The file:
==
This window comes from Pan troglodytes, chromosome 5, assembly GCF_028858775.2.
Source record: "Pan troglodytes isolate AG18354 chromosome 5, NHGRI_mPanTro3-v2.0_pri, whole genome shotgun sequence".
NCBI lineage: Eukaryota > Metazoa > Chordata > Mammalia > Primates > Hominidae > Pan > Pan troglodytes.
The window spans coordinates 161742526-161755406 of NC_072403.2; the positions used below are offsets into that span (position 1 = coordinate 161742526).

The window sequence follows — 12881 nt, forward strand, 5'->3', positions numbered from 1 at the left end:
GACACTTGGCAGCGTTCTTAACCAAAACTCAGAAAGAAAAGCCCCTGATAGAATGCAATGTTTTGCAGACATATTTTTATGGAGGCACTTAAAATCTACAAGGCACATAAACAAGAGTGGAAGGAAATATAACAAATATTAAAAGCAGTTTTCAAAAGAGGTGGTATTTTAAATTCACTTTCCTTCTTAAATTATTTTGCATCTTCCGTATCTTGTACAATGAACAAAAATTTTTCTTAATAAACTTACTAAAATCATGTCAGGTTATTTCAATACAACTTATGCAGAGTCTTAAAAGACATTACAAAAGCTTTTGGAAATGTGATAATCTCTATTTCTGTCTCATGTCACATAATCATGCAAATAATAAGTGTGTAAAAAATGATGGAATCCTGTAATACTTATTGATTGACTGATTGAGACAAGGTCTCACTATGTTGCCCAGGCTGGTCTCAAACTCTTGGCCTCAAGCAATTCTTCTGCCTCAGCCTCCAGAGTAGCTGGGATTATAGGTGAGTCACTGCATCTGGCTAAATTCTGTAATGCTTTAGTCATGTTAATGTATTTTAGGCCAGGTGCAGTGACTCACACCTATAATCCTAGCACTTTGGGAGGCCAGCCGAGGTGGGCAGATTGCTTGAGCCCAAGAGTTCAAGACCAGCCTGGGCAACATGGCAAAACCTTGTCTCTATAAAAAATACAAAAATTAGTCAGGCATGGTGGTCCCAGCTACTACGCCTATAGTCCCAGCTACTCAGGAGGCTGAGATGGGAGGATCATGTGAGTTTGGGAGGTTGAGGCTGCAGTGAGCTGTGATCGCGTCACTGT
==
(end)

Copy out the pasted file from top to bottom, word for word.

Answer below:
This window comes from Pan troglodytes, chromosome 5, assembly GCF_028858775.2.
Source record: "Pan troglodytes isolate AG18354 chromosome 5, NHGRI_mPanTro3-v2.0_pri, whole genome shotgun sequence".
NCBI lineage: Eukaryota > Metazoa > Chordata > Mammalia > Primates > Hominidae > Pan > Pan troglodytes.
The window spans coordinates 161742526-161755406 of NC_072403.2; the positions used below are offsets into that span (position 1 = coordinate 161742526).

The window sequence follows — 12881 nt, forward strand, 5'->3', positions numbered from 1 at the left end:
GACACTTGGCAGCGTTCTTAACCAAAACTCAGAAAGAAAAGCCCCTGATAGAATGCAATGTTTTGCAGACATATTTTTATGGAGGCACTTAAAATCTACAAGGCACATAAACAAGAGTGGAAGGAAATATAACAAATATTAAAAGCAGTTTTCAAAAGAGGTGGTATTTTAAATTCACTTTCCTTCTTAAATTATTTTGCATCTTCCGTATCTTGTACAATGAACAAAAATTTTTCTTAATAAACTTACTAAAATCATGTCAGGTTATTTCAATACAACTTATGCAGAGTCTTAAAAGACATTACAAAAGCTTTTGGAAATGTGATAATCTCTATTTCTGTCTCATGTCACATAATCATGCAAATAATAAGTGTGTAAAAAATGATGGAATCCTGTAATACTTATTGATTGACTGATTGAGACAAGGTCTCACTATGTTGCCCAGGCTGGTCTCAAACTCTTGGCCTCAAGCAATTCTTCTGCCTCAGCCTCCAGAGTAGCTGGGATTATAGGTGAGTCACTGCATCTGGCTAAATTCTGTAATGCTTTAGTCATGTTAATGTATTTTAGGCCAGGTGCAGTGACTCACACCTATAATCCTAGCACTTTGGGAGGCCAGCCGAGGTGGGCAGATTGCTTGAGCCCAAGAGTTCAAGACCAGCCTGGGCAACATGGCAAAACCTTGTCTCTATAAAAAATACAAAAATTAGTCAGGCATGGTGGTCCCAGCTACTACGCCTATAGTCCCAGCTACTCAGGAGGCTGAGATGGGAGGATCATGTGAGTTTGGGAGGTTGAGGCTGCAGTGAGCTGTGATCGCGTCACTGT